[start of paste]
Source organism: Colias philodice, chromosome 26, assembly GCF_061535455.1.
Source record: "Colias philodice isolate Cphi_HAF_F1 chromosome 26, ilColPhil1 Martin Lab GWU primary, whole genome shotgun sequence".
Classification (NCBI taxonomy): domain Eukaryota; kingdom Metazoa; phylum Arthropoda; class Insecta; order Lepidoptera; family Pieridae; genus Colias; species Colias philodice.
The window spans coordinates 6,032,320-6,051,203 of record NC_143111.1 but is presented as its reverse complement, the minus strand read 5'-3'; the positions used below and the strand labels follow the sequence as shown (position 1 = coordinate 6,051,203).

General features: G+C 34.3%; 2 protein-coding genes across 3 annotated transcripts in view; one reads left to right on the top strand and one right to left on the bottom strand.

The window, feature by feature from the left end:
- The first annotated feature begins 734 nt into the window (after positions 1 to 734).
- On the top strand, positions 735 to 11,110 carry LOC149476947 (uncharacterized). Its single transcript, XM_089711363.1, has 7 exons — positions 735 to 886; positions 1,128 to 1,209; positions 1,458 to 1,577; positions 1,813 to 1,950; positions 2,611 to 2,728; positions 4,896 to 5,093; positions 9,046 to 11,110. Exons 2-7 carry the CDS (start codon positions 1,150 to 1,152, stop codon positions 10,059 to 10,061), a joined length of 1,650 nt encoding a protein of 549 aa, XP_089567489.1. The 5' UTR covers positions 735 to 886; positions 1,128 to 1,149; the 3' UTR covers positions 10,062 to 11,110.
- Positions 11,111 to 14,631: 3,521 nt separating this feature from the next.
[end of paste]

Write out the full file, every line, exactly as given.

Source organism: Colias philodice, chromosome 26, assembly GCF_061535455.1.
Source record: "Colias philodice isolate Cphi_HAF_F1 chromosome 26, ilColPhil1 Martin Lab GWU primary, whole genome shotgun sequence".
Classification (NCBI taxonomy): domain Eukaryota; kingdom Metazoa; phylum Arthropoda; class Insecta; order Lepidoptera; family Pieridae; genus Colias; species Colias philodice.
The window spans coordinates 6,032,320-6,051,203 of record NC_143111.1 but is presented as its reverse complement, the minus strand read 5'-3'; the positions used below and the strand labels follow the sequence as shown (position 1 = coordinate 6,051,203).

General features: G+C 34.3%; 2 protein-coding genes across 3 annotated transcripts in view; one reads left to right on the top strand and one right to left on the bottom strand.

The window, feature by feature from the left end:
- The first annotated feature begins 734 nt into the window (after positions 1 to 734).
- On the top strand, positions 735 to 11,110 carry LOC149476947 (uncharacterized). Its single transcript, XM_089711363.1, has 7 exons — positions 735 to 886; positions 1,128 to 1,209; positions 1,458 to 1,577; positions 1,813 to 1,950; positions 2,611 to 2,728; positions 4,896 to 5,093; positions 9,046 to 11,110. Exons 2-7 carry the CDS (start codon positions 1,150 to 1,152, stop codon positions 10,059 to 10,061), a joined length of 1,650 nt encoding a protein of 549 aa, XP_089567489.1. The 5' UTR covers positions 735 to 886; positions 1,128 to 1,149; the 3' UTR covers positions 10,062 to 11,110.
- Positions 11,111 to 14,631: 3,521 nt separating this feature from the next.